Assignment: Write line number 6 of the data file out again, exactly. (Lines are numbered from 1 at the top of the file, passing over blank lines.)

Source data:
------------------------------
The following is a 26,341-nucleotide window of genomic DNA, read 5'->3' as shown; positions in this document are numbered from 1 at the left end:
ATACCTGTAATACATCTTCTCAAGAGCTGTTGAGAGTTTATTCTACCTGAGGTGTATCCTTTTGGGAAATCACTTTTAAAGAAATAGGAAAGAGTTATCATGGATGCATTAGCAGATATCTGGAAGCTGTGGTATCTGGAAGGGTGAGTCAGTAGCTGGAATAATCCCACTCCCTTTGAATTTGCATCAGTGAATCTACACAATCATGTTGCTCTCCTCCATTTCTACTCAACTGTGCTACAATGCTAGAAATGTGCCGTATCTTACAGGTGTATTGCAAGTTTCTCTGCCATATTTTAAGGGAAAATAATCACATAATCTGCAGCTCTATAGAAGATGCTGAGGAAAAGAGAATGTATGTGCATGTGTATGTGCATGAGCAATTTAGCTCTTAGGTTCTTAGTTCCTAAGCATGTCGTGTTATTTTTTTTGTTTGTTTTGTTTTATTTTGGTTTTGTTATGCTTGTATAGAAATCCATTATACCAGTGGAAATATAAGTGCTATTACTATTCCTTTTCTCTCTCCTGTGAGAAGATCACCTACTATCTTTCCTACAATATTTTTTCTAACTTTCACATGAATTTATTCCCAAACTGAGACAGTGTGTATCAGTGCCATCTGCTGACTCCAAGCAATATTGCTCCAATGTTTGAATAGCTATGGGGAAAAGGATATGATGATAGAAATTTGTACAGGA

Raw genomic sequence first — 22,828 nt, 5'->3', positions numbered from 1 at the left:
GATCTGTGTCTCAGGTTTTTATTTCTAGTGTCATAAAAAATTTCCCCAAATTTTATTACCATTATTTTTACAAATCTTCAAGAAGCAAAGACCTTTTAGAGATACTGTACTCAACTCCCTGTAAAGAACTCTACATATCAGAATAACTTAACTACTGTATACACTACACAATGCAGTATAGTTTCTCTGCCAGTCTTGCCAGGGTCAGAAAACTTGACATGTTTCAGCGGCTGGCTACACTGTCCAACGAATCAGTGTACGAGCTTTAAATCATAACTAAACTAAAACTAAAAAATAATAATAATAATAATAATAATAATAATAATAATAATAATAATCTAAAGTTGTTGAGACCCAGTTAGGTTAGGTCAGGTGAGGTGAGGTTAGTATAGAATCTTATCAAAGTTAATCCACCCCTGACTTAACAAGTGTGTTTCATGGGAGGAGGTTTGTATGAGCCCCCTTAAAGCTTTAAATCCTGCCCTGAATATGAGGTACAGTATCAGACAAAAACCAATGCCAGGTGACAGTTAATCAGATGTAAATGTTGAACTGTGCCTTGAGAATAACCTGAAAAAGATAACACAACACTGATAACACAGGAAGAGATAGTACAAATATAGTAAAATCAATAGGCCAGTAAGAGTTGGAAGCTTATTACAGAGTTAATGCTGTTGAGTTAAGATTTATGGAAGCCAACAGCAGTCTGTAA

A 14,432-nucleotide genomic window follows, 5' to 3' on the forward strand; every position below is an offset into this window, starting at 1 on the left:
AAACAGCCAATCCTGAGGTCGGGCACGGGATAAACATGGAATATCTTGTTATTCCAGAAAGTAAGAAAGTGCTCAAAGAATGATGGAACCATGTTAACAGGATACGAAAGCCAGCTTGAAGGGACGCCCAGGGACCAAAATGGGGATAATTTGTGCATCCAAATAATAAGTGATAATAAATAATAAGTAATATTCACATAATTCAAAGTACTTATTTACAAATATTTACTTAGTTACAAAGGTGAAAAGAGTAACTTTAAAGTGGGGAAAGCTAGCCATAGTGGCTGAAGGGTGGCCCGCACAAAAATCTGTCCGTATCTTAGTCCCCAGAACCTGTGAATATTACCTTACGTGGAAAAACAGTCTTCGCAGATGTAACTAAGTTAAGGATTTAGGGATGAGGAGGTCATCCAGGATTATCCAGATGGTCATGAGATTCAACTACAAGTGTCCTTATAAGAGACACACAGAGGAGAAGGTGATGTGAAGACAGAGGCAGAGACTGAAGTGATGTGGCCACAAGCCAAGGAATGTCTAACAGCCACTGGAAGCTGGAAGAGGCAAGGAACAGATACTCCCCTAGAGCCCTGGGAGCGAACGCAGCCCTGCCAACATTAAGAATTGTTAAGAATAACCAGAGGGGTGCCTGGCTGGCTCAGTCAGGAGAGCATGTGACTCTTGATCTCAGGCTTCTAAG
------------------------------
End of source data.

AAACAGCCAATCCTGAGGTCGGGCACGGGATAAACATGGAATATCTTGTTATTCCAGAAAGTAAGAAAGTGCTCAAAGAATGATGGAACCATGTTAACAGGATACGAAAGCCAGCTTGAAGGGACGCCCAGGGACCAAAATGGGGATAATTTGTGCATCCAAATAATAAGTGATAATAAATAATAAGTAATATTCACATAATTCAAAGTACTTATTTACAAATATTTACTTAGTTACAAAGGTGAAAAGAGTAACTTTAAAGTGGGGAAAGCTAGCCATAGTGGCTGAAGGGTGGCCCGCACAAAAATCTGTCCGTATCTTAGTCCCCAGAACCTGTGAATATTACCTTACGTGGAAAAACAGTCTTCGCAGATGTAACTAAGTTAAGGATTTAGGGATGAGGAGGTCATCCAGGATTATCCAGATGGTCATGAGATTCAACTACAAGTGTCCTTATAAGAGACACACAGAGGAGAAGGTGATGTGAAGACAGAGGCAGAGACTGAAGTGATGTGGCCACAAGCCAAGGAATGTCTAACAGCCACTGGAAGCTGGAAGAGGCAAGGAACAGATACTCCCCTAGAGCCCTGGGAGCGAACGCAGCCCTGCCAACATTAAGAATTGTTAAGAATAACCAGAGGGGTGCCTGGCTGGCTCAGTCAGGAGAGCATGTGACTCTTGATCTCAGGCTTCTAAG